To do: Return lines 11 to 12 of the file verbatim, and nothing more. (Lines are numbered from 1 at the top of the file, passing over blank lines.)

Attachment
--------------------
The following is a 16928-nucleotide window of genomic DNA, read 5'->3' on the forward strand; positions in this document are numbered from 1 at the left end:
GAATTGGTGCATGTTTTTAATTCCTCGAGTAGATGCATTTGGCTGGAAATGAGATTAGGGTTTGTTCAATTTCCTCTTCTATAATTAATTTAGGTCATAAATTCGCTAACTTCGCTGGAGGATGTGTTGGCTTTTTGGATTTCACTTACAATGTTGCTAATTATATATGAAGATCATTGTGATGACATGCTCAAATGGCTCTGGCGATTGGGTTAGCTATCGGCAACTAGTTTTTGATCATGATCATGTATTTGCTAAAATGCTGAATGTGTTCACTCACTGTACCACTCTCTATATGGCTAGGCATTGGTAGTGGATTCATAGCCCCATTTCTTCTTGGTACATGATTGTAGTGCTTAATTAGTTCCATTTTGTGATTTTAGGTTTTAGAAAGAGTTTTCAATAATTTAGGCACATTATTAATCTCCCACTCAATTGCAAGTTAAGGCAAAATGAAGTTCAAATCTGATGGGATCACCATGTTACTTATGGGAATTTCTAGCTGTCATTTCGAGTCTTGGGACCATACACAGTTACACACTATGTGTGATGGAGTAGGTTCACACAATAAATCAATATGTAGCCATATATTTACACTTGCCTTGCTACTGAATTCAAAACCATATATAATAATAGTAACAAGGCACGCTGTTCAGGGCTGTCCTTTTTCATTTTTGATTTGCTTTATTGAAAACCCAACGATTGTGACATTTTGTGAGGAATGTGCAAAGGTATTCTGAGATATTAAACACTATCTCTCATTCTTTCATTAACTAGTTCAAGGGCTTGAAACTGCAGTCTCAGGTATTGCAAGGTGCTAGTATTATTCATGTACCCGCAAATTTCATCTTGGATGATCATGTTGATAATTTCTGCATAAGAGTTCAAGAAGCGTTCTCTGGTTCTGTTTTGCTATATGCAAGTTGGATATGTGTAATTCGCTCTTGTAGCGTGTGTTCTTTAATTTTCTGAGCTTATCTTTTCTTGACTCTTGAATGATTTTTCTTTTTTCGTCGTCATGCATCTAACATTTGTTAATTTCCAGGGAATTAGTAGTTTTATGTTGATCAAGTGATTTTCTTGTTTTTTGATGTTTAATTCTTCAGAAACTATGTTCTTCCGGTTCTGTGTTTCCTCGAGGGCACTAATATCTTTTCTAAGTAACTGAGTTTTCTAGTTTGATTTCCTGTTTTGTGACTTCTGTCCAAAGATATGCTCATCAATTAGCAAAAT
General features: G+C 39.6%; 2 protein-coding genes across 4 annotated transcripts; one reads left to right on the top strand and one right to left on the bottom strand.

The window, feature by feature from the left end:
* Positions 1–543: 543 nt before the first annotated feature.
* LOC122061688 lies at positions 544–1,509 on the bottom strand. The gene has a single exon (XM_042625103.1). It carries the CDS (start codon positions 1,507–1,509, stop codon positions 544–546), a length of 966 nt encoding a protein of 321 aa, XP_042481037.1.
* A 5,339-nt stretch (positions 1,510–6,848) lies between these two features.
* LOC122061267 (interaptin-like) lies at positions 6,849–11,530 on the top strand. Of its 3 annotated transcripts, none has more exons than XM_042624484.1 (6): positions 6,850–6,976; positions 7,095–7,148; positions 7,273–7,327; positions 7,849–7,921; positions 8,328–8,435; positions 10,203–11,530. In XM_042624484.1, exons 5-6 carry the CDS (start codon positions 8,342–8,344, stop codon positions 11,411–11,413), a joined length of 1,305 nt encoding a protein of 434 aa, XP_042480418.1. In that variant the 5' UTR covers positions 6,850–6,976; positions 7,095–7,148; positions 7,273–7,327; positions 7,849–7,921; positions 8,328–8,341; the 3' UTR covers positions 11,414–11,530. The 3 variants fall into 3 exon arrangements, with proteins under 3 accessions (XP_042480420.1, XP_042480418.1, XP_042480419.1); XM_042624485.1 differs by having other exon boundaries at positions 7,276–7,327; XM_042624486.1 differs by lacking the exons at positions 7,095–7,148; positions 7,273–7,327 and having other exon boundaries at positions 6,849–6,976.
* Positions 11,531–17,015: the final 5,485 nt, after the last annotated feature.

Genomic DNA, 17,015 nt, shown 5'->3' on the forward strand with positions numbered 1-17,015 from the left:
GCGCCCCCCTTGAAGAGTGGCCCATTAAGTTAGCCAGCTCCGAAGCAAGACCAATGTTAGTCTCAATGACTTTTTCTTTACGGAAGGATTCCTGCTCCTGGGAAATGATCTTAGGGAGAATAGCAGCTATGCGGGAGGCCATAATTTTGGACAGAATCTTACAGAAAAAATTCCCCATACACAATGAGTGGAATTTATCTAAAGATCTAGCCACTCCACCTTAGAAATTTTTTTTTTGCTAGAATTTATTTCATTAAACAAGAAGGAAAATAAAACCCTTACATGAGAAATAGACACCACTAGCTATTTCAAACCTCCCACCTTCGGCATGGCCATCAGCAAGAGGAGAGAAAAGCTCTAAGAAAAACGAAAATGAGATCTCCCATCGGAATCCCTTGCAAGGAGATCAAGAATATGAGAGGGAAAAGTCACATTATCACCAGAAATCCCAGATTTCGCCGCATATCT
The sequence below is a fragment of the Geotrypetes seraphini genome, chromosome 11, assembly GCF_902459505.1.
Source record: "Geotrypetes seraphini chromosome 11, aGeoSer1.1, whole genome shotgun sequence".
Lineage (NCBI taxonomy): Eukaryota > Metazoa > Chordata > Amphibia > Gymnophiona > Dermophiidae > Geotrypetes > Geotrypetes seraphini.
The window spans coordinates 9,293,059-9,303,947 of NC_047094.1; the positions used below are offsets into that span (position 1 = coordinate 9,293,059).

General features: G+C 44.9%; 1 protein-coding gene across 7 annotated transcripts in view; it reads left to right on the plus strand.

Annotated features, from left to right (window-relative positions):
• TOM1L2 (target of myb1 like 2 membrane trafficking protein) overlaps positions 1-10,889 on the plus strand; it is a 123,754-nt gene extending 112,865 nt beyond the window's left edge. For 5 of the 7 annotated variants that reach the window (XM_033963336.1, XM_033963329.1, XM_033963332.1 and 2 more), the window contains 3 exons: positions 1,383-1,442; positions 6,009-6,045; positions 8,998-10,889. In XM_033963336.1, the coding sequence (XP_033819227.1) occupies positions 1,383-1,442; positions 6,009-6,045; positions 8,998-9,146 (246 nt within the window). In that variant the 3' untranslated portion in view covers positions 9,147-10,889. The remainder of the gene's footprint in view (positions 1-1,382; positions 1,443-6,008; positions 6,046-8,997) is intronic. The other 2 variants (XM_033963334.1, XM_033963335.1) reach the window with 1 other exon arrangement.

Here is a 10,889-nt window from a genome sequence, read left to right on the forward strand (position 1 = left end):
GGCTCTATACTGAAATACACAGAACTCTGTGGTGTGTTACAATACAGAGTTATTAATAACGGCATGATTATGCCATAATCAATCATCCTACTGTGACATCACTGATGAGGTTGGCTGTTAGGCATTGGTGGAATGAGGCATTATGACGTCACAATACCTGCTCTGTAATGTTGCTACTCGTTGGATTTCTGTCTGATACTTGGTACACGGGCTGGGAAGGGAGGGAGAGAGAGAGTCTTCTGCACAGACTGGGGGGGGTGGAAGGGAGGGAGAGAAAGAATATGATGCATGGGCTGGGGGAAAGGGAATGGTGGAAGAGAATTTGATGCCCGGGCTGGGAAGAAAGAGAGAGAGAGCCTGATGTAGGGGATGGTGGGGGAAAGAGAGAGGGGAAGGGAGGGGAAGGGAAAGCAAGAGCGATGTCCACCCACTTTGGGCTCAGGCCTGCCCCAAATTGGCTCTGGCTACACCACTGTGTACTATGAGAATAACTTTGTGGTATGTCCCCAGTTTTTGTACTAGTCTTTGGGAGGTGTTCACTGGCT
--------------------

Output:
GCGCCCCCCTTGAAGAGTGGCCCATTAAGTTAGCCAGCTCCGAAGCAAGACCAATGTTAGTCTCAATGACTTTTTCTTTACGGAAGGATTCCTGCTCCTGGGAAATGATCTTAGGGAGAATAGCAGCTATGCGGGAGGCCATAATTTTGGACAGAATCTTACAGAAAAAATTCCCCATACACAATGAGTGGAATTTATCTAAAGATCTAGCCACTCCACCTTAGAAATTTTTTTTTTGCTAGAATTTATTTCATTAAACAAGAAGGAAAATAAAACCCTTACATGAGAAATAGACACCACTAGCTATTTCAAACCTCCCACCTTCGGCATGGCCATCAGCAAGAGGAGAGAAAAGCTCTAAGAAAAACGAAAATGAGATCTCCCATCGGAATCCCTTGCAAGGAGATCAAGAATATGAGAGGGAAAAGTCACATTATCACCAGAAATCCCAGATTTCGCCGCATATCT
The sequence below is a fragment of the Geotrypetes seraphini genome, chromosome 11, assembly GCF_902459505.1.